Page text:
By passing voter ID laws, conservative legislatures are denying the franchise to those who have fought hardest for it.
Last week, I participated in the New Organizing Institute BlackRoots NewMedia BootCamp. I had the privilege of joining 31 organizers representing communities of color from across the country to be trained in online organizing. As part of the training, each organizer was placed on a team to develop an online fictional campaign over the course of the week. For this boot camp, we developed a campaign around the issue of voter suppression.
My team took on a situation where the fictional “State X” legislature was considering a plan that would require the state’s voters to present two forms of identification in order to protect against voter fraud. The state senator who represented my team’s community was on the fence as he recognized that his rural constituency would have difficulty obtaining the additional identification.
Sadly, this scenario reflects a regressive trend that is all too real. Since 1920, the United States has expanded voting rights in three significant ways: the Nineteenth Amendment, which granted women the right to vote; the Voting Rights Act of 1965, which ended racial barriers to voting; and the Twenty-Sixth Amendment, which lowered the voting age to 18. Now, conservative legislatures throughout the U.S. are passing voter identification laws that disenfranchise women, young people, and communities of color.
FDR once said, “We are trying to construct a more inclusive society. We are going to make a country in which no one is left out.” I am a Millennial and at least 24 percent of the voting age population in 2012 will be under 30 years old. Approximately 14 million adults between the ages of 18 and 29 will be enrolled in degree-granting institutions in 2012. But instead of trying to bring these potential young voters to the polls, legislators are making every effort to turn them away. In states such as Indiana, voters must present photo identification with an expiration date issued by the state or U.S. government. This prevents students who are attending private institutions from using their school identification. Legislators claim that such laws are intended to prevent voter fraud; however, there is little evidence that voter fraud is a problem in the United States.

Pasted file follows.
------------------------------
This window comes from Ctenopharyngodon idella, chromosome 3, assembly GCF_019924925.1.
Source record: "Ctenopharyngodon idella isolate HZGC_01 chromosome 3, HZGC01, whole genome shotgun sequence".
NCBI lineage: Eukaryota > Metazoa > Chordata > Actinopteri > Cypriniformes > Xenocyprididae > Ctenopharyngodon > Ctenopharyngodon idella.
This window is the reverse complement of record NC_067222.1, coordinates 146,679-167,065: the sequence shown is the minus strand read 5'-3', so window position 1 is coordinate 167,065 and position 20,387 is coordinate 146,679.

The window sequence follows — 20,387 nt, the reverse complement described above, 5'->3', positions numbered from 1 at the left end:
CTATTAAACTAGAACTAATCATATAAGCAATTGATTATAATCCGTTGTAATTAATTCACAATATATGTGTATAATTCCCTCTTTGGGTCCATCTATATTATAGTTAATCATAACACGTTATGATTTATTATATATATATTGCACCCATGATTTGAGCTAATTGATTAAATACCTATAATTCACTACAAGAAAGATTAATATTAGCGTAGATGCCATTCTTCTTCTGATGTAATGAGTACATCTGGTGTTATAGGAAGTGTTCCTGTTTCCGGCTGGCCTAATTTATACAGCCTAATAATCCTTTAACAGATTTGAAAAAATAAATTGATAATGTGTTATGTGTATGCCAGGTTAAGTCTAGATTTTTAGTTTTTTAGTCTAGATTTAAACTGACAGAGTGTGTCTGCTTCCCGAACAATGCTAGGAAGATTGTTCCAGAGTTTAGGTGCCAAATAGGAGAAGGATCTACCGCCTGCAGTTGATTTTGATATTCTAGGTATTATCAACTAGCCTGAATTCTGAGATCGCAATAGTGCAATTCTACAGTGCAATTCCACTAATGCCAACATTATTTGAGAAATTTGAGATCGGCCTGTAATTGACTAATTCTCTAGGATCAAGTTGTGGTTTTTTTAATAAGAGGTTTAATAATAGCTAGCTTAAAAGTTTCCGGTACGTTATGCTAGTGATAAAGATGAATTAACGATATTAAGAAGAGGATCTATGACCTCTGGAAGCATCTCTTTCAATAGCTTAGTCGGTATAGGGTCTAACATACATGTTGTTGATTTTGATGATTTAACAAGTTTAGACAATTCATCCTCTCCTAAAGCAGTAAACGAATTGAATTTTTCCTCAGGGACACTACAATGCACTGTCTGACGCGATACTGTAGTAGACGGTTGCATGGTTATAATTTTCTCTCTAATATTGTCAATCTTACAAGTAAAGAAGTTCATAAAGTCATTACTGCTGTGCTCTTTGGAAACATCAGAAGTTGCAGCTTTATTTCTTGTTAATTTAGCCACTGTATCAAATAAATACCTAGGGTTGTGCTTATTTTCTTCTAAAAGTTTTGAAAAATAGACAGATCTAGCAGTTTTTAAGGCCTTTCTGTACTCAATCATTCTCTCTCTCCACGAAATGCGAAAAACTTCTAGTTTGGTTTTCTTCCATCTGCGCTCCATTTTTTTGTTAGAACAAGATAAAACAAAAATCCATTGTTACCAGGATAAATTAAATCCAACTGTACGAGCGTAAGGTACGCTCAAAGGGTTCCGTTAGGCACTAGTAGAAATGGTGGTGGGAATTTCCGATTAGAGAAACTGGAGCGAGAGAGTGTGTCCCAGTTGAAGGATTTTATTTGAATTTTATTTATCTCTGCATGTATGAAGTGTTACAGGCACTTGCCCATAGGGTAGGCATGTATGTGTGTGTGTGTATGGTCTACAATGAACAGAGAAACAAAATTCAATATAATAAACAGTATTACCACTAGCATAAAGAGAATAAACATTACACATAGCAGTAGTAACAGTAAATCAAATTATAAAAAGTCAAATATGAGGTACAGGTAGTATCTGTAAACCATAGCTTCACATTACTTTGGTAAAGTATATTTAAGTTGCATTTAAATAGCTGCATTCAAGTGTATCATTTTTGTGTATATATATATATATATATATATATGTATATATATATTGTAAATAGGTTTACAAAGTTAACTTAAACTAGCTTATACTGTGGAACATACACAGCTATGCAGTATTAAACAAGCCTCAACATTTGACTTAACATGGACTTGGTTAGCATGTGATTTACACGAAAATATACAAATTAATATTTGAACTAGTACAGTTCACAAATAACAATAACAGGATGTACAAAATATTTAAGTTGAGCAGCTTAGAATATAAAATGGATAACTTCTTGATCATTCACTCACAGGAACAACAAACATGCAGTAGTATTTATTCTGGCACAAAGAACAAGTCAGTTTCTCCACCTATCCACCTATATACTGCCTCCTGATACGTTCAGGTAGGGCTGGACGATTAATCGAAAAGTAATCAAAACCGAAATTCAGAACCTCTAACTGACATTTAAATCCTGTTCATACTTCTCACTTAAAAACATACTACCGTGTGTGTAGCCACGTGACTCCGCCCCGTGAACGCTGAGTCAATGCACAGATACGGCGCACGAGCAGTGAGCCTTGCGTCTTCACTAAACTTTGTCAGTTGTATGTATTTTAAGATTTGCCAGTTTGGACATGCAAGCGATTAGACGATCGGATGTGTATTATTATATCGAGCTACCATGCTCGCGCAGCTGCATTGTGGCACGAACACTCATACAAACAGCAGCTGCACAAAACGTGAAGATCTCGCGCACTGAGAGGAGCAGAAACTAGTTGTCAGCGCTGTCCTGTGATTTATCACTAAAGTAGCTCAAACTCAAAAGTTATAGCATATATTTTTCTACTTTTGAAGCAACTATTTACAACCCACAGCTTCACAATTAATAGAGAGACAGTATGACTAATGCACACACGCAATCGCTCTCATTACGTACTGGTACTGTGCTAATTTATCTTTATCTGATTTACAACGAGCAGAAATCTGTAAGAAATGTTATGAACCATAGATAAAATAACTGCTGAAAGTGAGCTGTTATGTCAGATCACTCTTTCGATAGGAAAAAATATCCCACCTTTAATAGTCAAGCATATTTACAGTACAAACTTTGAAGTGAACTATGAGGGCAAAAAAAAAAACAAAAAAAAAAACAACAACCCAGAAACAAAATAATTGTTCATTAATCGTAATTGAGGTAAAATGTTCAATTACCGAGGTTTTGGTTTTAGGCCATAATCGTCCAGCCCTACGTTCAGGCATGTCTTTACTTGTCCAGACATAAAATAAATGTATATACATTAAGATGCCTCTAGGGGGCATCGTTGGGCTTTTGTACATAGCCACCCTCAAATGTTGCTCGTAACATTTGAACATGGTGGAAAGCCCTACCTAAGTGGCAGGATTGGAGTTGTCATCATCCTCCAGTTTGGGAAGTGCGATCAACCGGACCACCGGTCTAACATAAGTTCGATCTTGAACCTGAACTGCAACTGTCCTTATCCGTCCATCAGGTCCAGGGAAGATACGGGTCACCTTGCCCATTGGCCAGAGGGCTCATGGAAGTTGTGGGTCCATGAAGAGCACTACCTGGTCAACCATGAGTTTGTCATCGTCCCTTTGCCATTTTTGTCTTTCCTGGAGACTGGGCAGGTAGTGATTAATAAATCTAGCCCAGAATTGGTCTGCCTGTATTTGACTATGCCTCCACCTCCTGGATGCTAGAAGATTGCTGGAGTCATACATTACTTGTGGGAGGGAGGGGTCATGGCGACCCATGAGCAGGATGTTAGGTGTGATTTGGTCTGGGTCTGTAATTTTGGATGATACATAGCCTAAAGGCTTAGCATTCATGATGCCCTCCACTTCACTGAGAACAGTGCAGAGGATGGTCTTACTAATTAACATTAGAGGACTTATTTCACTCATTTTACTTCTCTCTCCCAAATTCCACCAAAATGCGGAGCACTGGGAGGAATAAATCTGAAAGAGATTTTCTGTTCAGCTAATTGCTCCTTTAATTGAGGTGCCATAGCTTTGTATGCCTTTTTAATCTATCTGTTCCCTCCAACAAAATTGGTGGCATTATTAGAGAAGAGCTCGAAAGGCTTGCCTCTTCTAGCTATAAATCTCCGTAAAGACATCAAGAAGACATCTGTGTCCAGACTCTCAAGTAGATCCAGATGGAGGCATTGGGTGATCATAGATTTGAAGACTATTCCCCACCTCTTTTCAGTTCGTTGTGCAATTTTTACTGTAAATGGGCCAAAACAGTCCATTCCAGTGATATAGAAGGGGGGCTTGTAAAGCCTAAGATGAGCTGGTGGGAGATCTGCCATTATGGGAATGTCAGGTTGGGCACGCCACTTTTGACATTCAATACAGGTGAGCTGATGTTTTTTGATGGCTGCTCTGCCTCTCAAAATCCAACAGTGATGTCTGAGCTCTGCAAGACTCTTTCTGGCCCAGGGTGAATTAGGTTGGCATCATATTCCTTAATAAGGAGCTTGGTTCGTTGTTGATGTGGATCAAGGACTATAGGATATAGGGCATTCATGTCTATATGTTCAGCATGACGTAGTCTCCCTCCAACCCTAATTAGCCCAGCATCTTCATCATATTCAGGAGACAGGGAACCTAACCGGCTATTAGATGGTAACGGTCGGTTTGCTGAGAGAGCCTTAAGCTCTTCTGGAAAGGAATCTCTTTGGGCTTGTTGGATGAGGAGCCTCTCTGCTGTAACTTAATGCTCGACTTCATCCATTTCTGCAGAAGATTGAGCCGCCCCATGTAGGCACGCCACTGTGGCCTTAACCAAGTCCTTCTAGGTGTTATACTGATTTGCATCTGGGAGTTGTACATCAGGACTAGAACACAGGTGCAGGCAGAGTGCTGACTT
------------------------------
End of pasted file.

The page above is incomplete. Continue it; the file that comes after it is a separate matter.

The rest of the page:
Houses have been burned down; families have been torn apart; people have fought, gone to jail, and died for the right to vote. Voting provides the opportunity to decide, and that is powerful. Suppressing voters and denying them the power to decide excludes them from the political and policymaking process. We need to take back that power and make our voting system more inclusive.
Dante Barry is the Roosevelt Institute | Campus Network’s Chapter Services Coordinator and Summer Academy Coordinator.
Image via Getty.